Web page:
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David Krohn, Baritone & Aurelien Eulert, Piano
Hackney Theater, Meredith Center for the Arts, Norfolk Collegiate
Valentine’s Day, February 14, 2016
Review by John Campbell

It is wonderful when the reality of a recital exceeds expectations and that is what happened as David Krohn (‘02) visited his high school alma mater, Norfolk Collegiate, to perform a program titled If Music be the Food of Love, Play On—Song and Arias Inspired by the Great Bard to commemorate the 400th anniversary of William Shakespeare’s death. He designed a program of art songs, arias and Broadway songs. Mr. Krohn's appearance was sponsored by the Betty M. & William B. Jones Humanitarian Speaker Series.

This musical voyage through the life and works of William Shakespeare began with the monologue from Twelfth Night set by Henry Purcell (1659-1695), If Music be the Food of Love. Mr. Krohn offered passionately intense singing in a clear, firm, refined, decisive voice. His vocal instrument has matured greatly since we last heard him in 2010 and pianist Aurelien Eulert was completely with him, no matter that they had only met 24 hours before.

From Two Gentlemen of Verona, settings of An Sylvia (Who is Sylvia?) by Franz Schubert (1797-1828) and Who is Sylvia? by Gerald Finzi (1901-1956), offered contrast. Schubert’s driving, locomotive piano and Finzi’s rollicking allegro tempo for a love song that celebrates a woman’s beauty and temperament, were appropriate for Valentine’s Day.

Mr. Krohn's spoken introduction for each set of songs was both entertaining and educational for the audience. He sang two settings of the dark monologue, Come Away Death from Twelfth Night, by Finzi and also by fellow Englishman Roger Quilter (1877-1953). In his piano accompaniment Finzi uses irregular phrases and heavy piano rhythms while in the voice there is a 6-measure melisma on “weep” that ends this despairing lament, stunningly performed. Quilter offers a sense of gentle mystery that intensifies, then quietens on “to weep.”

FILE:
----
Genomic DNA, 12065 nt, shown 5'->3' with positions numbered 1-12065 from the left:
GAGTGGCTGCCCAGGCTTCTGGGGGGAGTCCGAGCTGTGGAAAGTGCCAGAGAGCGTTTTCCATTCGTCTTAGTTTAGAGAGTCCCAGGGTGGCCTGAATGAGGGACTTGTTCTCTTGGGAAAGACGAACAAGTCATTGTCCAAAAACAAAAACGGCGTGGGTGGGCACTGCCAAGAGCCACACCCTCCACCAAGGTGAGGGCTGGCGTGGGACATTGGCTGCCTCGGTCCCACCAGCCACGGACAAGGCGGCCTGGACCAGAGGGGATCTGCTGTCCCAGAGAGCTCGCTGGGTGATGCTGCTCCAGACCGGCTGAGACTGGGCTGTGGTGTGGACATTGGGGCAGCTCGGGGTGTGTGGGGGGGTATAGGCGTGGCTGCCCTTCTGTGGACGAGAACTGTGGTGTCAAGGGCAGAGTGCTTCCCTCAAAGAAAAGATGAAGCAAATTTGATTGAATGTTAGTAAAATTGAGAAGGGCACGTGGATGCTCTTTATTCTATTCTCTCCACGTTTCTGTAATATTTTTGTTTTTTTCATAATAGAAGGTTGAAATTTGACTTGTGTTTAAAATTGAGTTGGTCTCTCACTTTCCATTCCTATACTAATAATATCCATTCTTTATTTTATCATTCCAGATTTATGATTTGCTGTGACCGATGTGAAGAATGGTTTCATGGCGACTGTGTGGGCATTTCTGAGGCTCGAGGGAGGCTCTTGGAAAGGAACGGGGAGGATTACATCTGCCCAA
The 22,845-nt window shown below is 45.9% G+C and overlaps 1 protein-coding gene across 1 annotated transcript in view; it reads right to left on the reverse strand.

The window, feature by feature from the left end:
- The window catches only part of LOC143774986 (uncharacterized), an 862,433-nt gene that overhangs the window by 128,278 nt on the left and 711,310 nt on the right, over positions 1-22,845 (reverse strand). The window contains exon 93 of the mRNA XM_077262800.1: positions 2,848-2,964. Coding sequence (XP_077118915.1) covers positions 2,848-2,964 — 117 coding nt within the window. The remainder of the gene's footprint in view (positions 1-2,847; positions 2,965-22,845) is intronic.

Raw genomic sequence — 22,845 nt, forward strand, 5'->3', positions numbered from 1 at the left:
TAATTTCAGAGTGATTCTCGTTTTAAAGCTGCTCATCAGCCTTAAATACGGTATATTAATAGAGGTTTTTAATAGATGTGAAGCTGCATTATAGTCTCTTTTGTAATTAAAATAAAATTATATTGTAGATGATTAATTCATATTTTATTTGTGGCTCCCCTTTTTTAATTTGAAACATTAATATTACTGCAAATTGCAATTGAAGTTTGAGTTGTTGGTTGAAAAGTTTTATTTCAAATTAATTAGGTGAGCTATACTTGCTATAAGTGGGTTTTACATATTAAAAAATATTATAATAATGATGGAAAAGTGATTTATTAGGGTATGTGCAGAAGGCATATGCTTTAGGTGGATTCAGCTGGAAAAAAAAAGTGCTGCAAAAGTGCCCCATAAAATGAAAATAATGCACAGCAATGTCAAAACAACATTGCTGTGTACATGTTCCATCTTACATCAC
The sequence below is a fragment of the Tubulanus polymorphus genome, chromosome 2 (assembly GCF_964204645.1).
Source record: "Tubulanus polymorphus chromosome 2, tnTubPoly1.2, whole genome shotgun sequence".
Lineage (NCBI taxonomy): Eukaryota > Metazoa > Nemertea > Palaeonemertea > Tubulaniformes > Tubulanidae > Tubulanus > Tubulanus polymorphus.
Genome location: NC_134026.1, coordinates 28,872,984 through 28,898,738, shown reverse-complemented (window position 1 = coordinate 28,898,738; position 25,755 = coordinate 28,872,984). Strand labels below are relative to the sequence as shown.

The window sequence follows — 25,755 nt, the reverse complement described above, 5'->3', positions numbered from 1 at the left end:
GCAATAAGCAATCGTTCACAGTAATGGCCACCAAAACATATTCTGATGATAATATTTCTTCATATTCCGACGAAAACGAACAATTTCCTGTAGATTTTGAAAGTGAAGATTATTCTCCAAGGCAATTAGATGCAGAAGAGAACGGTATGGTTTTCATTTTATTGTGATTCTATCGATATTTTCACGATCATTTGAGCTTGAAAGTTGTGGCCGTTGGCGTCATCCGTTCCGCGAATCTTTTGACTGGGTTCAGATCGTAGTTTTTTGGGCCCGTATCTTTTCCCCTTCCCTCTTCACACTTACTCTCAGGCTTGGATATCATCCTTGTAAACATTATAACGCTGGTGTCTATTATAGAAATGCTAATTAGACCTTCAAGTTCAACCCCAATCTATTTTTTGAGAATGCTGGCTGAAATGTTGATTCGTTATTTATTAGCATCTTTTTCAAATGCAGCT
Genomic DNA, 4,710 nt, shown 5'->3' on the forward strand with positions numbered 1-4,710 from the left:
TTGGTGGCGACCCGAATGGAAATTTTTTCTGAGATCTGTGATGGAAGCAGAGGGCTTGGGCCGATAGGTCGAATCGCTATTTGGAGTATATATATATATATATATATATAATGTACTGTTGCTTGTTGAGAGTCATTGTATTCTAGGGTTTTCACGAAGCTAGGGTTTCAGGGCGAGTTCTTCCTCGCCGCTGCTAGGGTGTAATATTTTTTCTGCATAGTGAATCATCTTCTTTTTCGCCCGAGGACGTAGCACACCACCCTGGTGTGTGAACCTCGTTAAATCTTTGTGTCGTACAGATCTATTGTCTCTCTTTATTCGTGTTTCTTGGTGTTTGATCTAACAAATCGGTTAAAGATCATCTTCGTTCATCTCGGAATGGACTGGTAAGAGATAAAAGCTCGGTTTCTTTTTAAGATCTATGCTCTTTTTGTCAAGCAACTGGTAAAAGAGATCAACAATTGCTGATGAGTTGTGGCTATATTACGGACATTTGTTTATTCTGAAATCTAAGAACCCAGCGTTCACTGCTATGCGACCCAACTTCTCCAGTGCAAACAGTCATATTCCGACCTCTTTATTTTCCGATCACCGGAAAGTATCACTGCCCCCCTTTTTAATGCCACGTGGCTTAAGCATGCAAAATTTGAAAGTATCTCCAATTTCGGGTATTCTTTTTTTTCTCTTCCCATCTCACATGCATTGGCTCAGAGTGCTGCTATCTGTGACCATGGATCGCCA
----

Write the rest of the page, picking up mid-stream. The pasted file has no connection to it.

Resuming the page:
The tortured, indecisive character of Hamlet was represented by O vin dissipe la tristesse (Oh wine dissipate the sadness) from the 1865 opera Hamlet set by French composer Ambrose Thomas. David pointed out that The Lion King is also based on Hamlet. Who knew? He sang Can you feel the Love Tonight? with music by Elton John. With rolled rrrs and with a natural, masculine sound, he gave powerful voice to this simple, repetitive song.

Three Verdi arias came next, delving into Verdi's deep involvement with plays by Shakespeare, with background on the composer and the characters and texts described. The first was Perfidi! Pieta, rispetto, amore (Traitors! Honor, respect and love) from Verdi’s 1847 opera Macbeth, Act V, with Macbeth first boasting of his power and the inevitability of his kingship, then despairing his certain downfall. Written 40 years later, Credo in un Dio crudel (I Believe in a Cruel God) for his 1887 opera Otello, Verdi added this to Shakespeare's text to explain Iago's behavior. In the aria the villain Iago lays out his cruel, nihilist creed in a showcase for any baritone. Mr. Krohn was marvelous! Long past retirement age, Verdi returned to Shakespeare to write his 1893 comedy Falstaff, based on The Merry Wives of Windsor and Henry IV, parts I & II. In the aria E sogno? O realta? (Am I dreaming or is this true?) Ford, the husband of one of the merry wives, despairs when he comes to believe that his wife is unfaithful. It’s a comedy and she is not unfaithful. Backed by an orchestra, Verdi baritones need lots of breath and power. In this art song recital Mr. Krohn pulled back on the power and accentuated the nuanced expression in all 3 arias.

Cole Porter wrote Kiss Me Kate based on Shakespeare’s The Taming of the Shrew and from that David gave us a witty, accessible, friendly So In Love, lacking in operatic grandiloquence, something not all classical singers can do. Also from Kiss Me Kate was Brush Up Your Shakespeare, a send-up of serious prose.